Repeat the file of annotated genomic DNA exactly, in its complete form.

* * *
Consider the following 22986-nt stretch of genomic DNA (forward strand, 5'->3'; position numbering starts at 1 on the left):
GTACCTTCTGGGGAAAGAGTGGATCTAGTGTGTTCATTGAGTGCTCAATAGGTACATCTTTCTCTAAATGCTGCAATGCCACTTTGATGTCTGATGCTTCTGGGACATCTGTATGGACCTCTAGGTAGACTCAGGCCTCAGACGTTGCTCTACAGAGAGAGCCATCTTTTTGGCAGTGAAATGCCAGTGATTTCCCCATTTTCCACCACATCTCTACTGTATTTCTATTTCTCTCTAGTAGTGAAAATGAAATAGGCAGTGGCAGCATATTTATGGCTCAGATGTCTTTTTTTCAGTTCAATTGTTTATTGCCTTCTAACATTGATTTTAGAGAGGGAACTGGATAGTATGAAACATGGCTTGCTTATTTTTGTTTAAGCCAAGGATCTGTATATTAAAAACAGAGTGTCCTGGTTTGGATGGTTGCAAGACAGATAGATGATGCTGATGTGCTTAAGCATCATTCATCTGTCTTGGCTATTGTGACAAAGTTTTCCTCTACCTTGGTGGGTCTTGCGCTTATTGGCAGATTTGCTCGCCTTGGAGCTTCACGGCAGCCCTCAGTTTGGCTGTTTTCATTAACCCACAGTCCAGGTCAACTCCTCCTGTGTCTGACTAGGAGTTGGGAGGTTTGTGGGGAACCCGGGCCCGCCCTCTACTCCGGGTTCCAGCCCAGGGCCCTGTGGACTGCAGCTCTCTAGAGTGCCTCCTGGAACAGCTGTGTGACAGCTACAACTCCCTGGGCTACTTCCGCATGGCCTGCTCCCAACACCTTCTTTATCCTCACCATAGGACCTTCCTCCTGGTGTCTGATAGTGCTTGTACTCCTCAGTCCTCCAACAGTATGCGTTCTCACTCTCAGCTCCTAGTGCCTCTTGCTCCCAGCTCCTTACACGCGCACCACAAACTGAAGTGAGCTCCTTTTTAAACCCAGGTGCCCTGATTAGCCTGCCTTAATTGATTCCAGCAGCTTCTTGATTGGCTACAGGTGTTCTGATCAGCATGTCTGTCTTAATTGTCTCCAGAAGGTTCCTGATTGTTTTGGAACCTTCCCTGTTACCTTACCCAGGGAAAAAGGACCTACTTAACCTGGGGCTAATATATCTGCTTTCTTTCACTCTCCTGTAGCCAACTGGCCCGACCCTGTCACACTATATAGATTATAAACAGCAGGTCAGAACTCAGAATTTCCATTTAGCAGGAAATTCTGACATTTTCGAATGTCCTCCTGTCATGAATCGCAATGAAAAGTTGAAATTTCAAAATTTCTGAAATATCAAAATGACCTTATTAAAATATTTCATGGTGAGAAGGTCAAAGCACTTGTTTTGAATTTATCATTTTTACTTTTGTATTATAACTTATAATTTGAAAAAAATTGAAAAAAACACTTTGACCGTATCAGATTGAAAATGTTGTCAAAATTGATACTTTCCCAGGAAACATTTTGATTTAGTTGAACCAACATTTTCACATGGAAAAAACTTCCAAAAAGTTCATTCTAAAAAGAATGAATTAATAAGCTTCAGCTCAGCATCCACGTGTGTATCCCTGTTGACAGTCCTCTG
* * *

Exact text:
Consider the following 22986-nt stretch of genomic DNA (forward strand, 5'->3'; position numbering starts at 1 on the left):
GTACCTTCTGGGGAAAGAGTGGATCTAGTGTGTTCATTGAGTGCTCAATAGGTACATCTTTCTCTAAATGCTGCAATGCCACTTTGATGTCTGATGCTTCTGGGACATCTGTATGGACCTCTAGGTAGACTCAGGCCTCAGACGTTGCTCTACAGAGAGAGCCATCTTTTTGGCAGTGAAATGCCAGTGATTTCCCCATTTTCCACCACATCTCTACTGTATTTCTATTTCTCTCTAGTAGTGAAAATGAAATAGGCAGTGGCAGCATATTTATGGCTCAGATGTCTTTTTTTCAGTTCAATTGTTTATTGCCTTCTAACATTGATTTTAGAGAGGGAACTGGATAGTATGAAACATGGCTTGCTTATTTTTGTTTAAGCCAAGGATCTGTATATTAAAAACAGAGTGTCCTGGTTTGGATGGTTGCAAGACAGATAGATGATGCTGATGTGCTTAAGCATCATTCATCTGTCTTGGCTATTGTGACAAAGTTTTCCTCTACCTTGGTGGGTCTTGCGCTTATTGGCAGATTTGCTCGCCTTGGAGCTTCACGGCAGCCCTCAGTTTGGCTGTTTTCATTAACCCACAGTCCAGGTCAACTCCTCCTGTGTCTGACTAGGAGTTGGGAGGTTTGTGGGGAACCCGGGCCCGCCCTCTACTCCGGGTTCCAGCCCAGGGCCCTGTGGACTGCAGCTCTCTAGAGTGCCTCCTGGAACAGCTGTGTGACAGCTACAACTCCCTGGGCTACTTCCGCATGGCCTGCTCCCAACACCTTCTTTATCCTCACCATAGGACCTTCCTCCTGGTGTCTGATAGTGCTTGTACTCCTCAGTCCTCCAACAGTATGCGTTCTCACTCTCAGCTCCTAGTGCCTCTTGCTCCCAGCTCCTTACACGCGCACCACAAACTGAAGTGAGCTCCTTTTTAAACCCAGGTGCCCTGATTAGCCTGCCTTAATTGATTCCAGCAGCTTCTTGATTGGCTACAGGTGTTCTGATCAGCATGTCTGTCTTAATTGTCTCCAGAAGGTTCCTGATTGTTTTGGAACCTTCCCTGTTACCTTACCCAGGGAAAAAGGACCTACTTAACCTGGGGCTAATATATCTGCTTTCTTTCACTCTCCTGTAGCCAACTGGCCCGACCCTGTCACACTATATAGATTATAAACAGCAGGTCAGAACTCAGAATTTCCATTTAGCAGGAAATTCTGACATTTTCGAATGTCCTCCTGTCATGAATCGCAATGAAAAGTTGAAATTTCAAAATTTCTGAAATATCAAAATGACCTTATTAAAATATTTCATGGTGAGAAGGTCAAAGCACTTGTTTTGAATTTATCATTTTTACTTTTGTATTATAACTTATAATTTGAAAAAAATTGAAAAAAACACTTTGACCGTATCAGATTGAAAATGTTGTCAAAATTGATACTTTCCCAGGAAACATTTTGATTTAGTTGAACCAACATTTTCACATGGAAAAAACTTCCAAAAAGTTCATTCTAAAAAGAATGAATTAATAAGCTTCAGCTCAGCATCCACGTGTGTATCCCTGTTGACAGTCCTCTG